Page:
How Facebook Has Failed to Administer Its Own Policies

How Facebook Has Failed to Administer Its Own Policies

 Facebook’s policies are failing to tackle fake and misleading content.

Social media giant Facebook finds itself making headlines now and then. The recent one is related to Facebook spending the equivalent of 319 years labeling or removing false and misleading content posted in the U.S. during last year. According to internal documents accessed by the Wall Street Journal, the employees at the social media company have raised concerns about the spread of harmful and misleading information on its platforms.

The documents detail how the company’s employees and contractors spent more than 3.2 million hours in 2020 looking for, flagging, and removing incorrect or misleading information. 2.8 million of those hours, or approximately 319 years, were spent to look for misleading content posted in the U.S. According to the Journal, Facebook spent three times as much time on “brand safety” or “making sure ads don’t appear next to content that advertisers might find offensive.”

The documents further explain Facebook’s lapse on issues such as gang violence, human trafficking, drug cartels, and the spreading of violent and often deceptive information. 

Misinformation drives more engagement

Many social media giants have proved incapable of fighting misinformation and fake news. Yet, new features are tested every year to slow the spread of misinformation on specific platforms. As per The Washington Post, researchers at the New York University and the Université Grenoble Alpes in France conducted a study to analyze user behaviors on Facebook during the 2020 U.S. presidential election. They found that between August 2020 to January 2021, sources known for releasing misinformation got six times more “likes, shares, and interactions” on Facebook than trustworthy news sources, like CNN or the World Health Organisation (WHO).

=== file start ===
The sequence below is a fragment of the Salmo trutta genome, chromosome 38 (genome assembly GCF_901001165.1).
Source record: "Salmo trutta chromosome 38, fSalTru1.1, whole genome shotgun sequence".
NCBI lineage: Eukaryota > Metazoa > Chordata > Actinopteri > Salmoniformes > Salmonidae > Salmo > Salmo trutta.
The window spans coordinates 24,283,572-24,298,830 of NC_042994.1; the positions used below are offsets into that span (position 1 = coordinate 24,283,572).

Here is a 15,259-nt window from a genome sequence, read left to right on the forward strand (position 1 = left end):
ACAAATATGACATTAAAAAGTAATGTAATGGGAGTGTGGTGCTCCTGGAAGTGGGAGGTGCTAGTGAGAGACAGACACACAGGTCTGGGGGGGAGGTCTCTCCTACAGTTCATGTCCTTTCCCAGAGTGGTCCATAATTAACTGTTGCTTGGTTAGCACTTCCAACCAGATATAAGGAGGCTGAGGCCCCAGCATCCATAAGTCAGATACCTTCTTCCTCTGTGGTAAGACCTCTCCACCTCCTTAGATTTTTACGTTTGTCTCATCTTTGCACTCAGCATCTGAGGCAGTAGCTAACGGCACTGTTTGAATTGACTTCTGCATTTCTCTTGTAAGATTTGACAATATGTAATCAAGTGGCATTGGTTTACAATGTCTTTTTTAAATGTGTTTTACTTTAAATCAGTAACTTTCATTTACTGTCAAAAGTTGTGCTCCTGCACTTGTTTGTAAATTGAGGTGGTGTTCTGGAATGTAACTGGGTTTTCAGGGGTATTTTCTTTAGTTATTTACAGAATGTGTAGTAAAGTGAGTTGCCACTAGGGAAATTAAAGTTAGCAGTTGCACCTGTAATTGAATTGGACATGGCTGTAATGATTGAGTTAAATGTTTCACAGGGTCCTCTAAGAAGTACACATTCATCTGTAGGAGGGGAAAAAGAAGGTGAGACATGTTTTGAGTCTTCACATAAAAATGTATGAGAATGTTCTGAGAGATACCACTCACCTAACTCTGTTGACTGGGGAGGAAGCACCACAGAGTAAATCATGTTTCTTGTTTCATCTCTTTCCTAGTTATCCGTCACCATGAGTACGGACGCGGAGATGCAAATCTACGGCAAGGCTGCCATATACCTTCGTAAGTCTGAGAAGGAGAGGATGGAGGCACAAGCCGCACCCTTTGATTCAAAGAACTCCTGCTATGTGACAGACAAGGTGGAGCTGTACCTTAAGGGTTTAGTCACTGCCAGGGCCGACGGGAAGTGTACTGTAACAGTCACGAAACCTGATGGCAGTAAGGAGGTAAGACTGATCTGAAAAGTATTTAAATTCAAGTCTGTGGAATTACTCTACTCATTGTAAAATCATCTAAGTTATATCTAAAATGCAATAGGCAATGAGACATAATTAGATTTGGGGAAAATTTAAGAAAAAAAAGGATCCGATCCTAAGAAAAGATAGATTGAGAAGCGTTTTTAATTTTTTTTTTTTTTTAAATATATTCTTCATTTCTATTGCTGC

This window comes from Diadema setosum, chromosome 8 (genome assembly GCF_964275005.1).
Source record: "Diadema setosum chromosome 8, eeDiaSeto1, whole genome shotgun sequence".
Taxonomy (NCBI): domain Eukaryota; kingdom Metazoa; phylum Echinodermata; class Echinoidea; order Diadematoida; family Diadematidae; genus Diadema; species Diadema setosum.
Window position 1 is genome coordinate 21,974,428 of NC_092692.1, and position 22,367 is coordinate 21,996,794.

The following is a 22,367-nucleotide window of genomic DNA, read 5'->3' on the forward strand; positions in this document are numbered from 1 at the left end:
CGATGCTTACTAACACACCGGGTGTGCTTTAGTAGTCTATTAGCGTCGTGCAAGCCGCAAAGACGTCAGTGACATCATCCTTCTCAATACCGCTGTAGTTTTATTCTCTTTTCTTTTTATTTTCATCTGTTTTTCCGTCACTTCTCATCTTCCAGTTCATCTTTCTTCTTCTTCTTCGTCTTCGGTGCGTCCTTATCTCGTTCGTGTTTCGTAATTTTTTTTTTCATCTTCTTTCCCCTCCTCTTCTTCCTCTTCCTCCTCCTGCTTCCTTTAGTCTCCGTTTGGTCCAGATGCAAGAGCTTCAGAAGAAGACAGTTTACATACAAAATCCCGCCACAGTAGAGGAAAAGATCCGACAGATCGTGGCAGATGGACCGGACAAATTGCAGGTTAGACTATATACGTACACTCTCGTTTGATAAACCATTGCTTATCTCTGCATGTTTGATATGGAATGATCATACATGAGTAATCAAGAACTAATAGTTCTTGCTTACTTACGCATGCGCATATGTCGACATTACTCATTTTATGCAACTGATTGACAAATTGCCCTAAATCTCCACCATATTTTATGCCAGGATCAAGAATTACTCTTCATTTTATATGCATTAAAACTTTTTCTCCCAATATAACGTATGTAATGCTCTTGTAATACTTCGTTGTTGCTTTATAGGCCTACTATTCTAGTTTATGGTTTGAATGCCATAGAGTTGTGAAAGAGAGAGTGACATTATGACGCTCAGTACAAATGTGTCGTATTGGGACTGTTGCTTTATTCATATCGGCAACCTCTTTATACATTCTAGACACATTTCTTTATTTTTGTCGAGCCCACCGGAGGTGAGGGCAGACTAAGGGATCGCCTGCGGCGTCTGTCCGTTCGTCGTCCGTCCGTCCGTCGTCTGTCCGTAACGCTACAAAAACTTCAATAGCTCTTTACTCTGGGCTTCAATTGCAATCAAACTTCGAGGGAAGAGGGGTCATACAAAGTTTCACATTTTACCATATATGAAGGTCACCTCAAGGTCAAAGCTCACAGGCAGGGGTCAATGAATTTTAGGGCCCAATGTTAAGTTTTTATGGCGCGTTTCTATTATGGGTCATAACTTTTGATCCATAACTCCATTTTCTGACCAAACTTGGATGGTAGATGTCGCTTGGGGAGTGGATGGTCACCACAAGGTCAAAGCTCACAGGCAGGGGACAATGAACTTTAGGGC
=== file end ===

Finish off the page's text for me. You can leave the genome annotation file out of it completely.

Facebook had taken vital steps against misinformation on its platform since the 2016 U.S. presidential election when Russia used the social media platform to boost the winning chances of Donald Trump. After this incident, Facebook came under scanner for allowing misinformation during Britain’s 2016 referendum and the 2020 U.S. election. Despite the company’s efforts, various reports have demonstrated how misleading content is still evidently spreading on Facebook.

Facebook’s drive to eliminate fake news is falling apart

For many years, social media platforms have redesigned content strategies beyond a simple choice of only keeping or removing content. In 2019, Facebook introduced updates to its “Remove, Reduce and Inform” content strategy to fight fake news. Facebook’s community standards added a new section to track updates added every month as part of the strategy. 

However, the social media giant still failed to keep misinformation in check every year. Whether it is the recent Covid-19 misinformation, climate change or other topics, Facebook has been ineffective in administering its policies to fight harder against fake content.

Thumbs down by the government

In the past, countries have banned or temporarily suspended social media platforms for instigating social unrest. Countries have recently taken decisive actions against social media platforms for not propagating misleading or illegal content. Last week, a Russian court had fined Facebook and Twitter for not deleting content that Moscow considers to be illegal. The Tagansky district court handed Facebook five fines that equal to US$287,850. On the other hand, Twitter received two fines of US$74,409.80. In 2019, Germany imposed a €2 million (US$2.3 million) fine on Facebook for violating a law designed to fight hate news. As per German authorities, Facebook had provided “incomplete” information in mandatory transparency reports about illegal content, such as hate speech.

Similarly, Brazilian President Jair Bolsonaro has also temporarily banned social media companies from removing specific posts and user accounts. The ban was implemented to prevent further the spread of misinformation about the upcoming presidential election.

Header image courtesy of Unsplash

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